Oregon Governor Ted Kulongoski (D) has attracted a lot of attention by calling for an expansion of a pilot program that replaces the gas tax with a per-mile tax which charges the same fee to a Hummer driver as a Prius driver.
The pros and cons of mileage taxes vs. gas taxes are discussed in a post to the political blog BlueOregon, and the same essay was sent out as a query on a transportation activists’ listserv. I started several times to respond …
But I end up stopping, because this whole discussion ignores the elephant — heck, the blue whale — in the driveway.
Somehow we’ve gotten snookered into having a discussion about how to get drivers to pump more money into pavement (or maintain the amount that they are pumping into pavement) without discussing the fact that fuel taxes only pay a small and declining share of what we’re spending on roads — the bigger problem is that general funds and property-tax millages are spent on roads.
Before we discuss fuel taxes vs. mileage taxes vs. congestion pricing or whatever, we first must resolve to do what so many Oregonians mistakenly think we already do: make drivers pay for roads (with gas taxes or their user-fee equivalents, mileage taxes/congestion pricing, vehicle excise taxes, etc.).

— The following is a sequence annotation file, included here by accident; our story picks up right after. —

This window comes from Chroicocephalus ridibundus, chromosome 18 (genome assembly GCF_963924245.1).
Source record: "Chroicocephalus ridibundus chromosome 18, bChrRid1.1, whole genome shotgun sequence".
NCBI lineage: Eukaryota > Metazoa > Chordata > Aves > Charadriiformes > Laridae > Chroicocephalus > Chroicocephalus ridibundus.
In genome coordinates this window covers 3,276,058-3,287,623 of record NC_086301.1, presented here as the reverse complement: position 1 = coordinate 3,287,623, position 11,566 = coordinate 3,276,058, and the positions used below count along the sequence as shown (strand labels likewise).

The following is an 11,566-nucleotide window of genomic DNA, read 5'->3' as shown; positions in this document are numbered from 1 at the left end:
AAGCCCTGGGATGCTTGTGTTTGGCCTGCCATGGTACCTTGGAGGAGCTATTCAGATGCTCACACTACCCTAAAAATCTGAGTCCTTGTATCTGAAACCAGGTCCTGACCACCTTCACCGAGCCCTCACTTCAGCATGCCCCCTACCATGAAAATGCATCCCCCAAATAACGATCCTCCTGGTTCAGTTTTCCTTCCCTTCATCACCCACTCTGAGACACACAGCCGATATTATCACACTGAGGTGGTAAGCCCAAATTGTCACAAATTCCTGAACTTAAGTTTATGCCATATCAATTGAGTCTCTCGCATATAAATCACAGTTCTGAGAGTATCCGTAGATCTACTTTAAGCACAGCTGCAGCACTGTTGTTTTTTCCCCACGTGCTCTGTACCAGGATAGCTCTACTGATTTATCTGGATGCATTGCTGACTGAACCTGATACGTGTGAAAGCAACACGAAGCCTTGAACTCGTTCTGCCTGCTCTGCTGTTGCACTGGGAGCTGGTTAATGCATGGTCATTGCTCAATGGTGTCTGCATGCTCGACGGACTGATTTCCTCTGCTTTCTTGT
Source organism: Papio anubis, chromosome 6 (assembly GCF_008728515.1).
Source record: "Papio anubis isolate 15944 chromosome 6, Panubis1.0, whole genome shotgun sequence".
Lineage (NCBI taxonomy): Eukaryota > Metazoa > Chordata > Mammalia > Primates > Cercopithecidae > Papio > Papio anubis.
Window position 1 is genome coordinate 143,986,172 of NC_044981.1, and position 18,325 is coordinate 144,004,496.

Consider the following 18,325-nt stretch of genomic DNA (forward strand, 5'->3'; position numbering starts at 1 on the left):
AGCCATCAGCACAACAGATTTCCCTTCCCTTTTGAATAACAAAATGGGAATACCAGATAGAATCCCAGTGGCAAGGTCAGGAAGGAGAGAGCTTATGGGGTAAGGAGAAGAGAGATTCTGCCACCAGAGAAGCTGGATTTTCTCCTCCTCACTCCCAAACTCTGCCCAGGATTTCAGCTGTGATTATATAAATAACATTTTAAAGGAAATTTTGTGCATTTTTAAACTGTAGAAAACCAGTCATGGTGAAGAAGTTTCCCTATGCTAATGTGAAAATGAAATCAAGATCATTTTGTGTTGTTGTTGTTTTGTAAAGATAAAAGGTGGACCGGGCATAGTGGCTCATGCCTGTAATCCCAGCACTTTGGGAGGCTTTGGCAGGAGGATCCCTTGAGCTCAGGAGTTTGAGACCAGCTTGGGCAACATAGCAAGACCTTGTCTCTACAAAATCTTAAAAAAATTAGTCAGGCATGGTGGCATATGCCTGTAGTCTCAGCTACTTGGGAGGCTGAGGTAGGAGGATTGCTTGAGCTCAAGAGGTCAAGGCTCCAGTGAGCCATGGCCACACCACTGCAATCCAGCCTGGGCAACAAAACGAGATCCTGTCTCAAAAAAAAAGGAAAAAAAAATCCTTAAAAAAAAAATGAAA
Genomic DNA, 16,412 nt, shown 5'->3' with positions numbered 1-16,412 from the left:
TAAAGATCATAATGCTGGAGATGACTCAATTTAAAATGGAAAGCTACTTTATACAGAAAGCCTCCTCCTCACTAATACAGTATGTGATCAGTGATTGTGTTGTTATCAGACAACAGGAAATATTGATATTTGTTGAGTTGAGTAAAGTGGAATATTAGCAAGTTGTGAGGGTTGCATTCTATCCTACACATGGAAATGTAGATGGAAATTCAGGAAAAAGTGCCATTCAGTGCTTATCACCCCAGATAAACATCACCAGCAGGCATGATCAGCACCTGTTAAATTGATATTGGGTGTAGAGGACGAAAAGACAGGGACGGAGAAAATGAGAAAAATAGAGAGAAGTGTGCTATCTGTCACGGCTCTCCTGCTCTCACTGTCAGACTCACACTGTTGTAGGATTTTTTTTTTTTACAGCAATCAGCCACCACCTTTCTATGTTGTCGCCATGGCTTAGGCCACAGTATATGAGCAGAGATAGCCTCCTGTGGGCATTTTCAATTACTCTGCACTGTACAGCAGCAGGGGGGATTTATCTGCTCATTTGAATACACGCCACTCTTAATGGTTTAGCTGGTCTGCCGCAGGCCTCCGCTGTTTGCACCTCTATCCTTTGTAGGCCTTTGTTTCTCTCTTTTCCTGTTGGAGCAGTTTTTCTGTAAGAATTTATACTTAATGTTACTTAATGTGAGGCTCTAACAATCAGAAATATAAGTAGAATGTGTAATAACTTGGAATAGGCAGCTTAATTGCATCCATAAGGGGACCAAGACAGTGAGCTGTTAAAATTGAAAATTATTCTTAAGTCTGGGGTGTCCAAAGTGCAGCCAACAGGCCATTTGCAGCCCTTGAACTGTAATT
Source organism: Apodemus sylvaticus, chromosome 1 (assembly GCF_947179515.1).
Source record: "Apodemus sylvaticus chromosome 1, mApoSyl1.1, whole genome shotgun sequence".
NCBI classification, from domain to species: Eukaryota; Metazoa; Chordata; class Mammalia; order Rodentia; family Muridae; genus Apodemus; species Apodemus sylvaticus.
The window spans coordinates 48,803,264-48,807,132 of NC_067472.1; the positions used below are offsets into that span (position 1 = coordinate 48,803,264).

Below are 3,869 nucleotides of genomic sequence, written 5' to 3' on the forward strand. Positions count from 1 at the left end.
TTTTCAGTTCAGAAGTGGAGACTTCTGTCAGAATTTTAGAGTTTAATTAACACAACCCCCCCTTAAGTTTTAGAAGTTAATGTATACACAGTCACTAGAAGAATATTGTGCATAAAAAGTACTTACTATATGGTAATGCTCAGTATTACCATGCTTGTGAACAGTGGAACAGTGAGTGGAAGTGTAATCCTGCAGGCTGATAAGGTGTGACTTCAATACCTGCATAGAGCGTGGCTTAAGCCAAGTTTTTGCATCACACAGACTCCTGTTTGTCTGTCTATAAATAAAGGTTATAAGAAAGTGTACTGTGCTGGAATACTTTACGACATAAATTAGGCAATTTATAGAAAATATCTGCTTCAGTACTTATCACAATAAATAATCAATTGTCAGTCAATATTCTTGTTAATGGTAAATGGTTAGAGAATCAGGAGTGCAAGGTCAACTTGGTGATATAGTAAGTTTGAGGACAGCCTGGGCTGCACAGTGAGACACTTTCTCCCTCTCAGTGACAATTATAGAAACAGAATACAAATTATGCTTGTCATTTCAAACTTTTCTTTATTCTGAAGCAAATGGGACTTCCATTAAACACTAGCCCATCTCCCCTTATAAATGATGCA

In other words, first we must take general fund and property tax millages out of the equation — eliminate these taxes. Then we can have a good discussion about how best to distribute the cost of roads across the fees and taxes that come from road users (gas tax, mileage tax, congestion price, registration fee, vehicle excise tax, and weight tax). We can talk about adding fees for non-motorized vehicles (bicyclists) as well, such as the clever idea that all vehicles should be registered annually, with the fee based on weight.
Instead, somehow, Oregon environmental groups have decided to help preserve and extend the auto-dominated system by helping finagle more money for roads, instead of fighting to shift road funding onto road users.
And it’s not true that people who don’t drive should pay property taxes for roads or else they get an unearned benefit ("free rider"). People who don’t themselves drive on roads pay their share of roadway fees/taxes through the prices of the goods and services they use. As we shift the costs of roads onto the roads — rather than onto houses, farms, nursing homes, apartment complexes, and other property tax sources — we’ll see shifts in the costs of goods and services that reflect the amount of transport that they require … which should be the goal of any environmentalist (get the prices right) as well as any politician (cut general property taxes).
So while the ins and outs of gas taxes vs. mileage taxes can be fascinating sociologically and politically, the real answer is "Sorry, wrong question."
The right question is how fast we can cut taxes and millages that do not derive from road uses and how soon we can get to zero; on the way, we can have lots of good discussions about how to make up that revenue with the various use-based fees …